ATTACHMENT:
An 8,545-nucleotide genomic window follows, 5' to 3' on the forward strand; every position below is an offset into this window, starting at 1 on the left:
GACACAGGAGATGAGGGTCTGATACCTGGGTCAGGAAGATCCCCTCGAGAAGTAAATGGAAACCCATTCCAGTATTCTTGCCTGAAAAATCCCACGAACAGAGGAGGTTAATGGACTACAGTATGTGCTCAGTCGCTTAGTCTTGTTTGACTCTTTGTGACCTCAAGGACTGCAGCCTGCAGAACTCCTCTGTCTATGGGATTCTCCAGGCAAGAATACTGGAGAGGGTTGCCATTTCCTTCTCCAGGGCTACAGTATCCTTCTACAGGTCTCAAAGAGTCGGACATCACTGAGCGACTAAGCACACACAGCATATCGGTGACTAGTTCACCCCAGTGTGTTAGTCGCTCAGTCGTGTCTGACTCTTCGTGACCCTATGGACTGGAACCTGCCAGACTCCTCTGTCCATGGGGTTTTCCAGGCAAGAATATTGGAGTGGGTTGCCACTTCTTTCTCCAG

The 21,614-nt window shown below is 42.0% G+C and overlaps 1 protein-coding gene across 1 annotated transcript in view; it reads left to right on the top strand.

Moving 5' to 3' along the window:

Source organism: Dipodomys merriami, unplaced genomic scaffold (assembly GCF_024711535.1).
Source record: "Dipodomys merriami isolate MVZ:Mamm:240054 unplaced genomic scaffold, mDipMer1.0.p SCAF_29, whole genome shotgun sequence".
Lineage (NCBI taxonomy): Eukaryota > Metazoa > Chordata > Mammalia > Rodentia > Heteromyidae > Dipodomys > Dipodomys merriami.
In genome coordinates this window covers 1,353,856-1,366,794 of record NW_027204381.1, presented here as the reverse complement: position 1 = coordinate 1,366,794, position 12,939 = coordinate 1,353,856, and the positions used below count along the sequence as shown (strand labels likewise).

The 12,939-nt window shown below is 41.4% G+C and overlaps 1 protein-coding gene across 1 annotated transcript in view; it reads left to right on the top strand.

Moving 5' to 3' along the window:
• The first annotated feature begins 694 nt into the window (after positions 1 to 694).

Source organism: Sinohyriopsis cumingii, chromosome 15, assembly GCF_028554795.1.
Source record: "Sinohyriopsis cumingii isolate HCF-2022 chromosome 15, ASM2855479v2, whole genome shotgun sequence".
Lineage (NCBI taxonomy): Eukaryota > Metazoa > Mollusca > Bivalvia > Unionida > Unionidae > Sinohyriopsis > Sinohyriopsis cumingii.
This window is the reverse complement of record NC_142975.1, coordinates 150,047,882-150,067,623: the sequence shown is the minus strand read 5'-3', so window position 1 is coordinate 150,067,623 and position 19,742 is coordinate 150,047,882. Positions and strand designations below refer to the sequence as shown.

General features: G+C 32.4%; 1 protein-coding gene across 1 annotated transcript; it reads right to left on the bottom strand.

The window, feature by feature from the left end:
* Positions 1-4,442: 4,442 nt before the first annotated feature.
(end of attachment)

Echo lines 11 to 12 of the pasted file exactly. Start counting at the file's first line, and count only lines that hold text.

• The first annotated feature begins 694 nt into the window (after positions 1 to 694).

Source organism: Sinohyriopsis cumingii, chromosome 15, assembly GCF_028554795.1.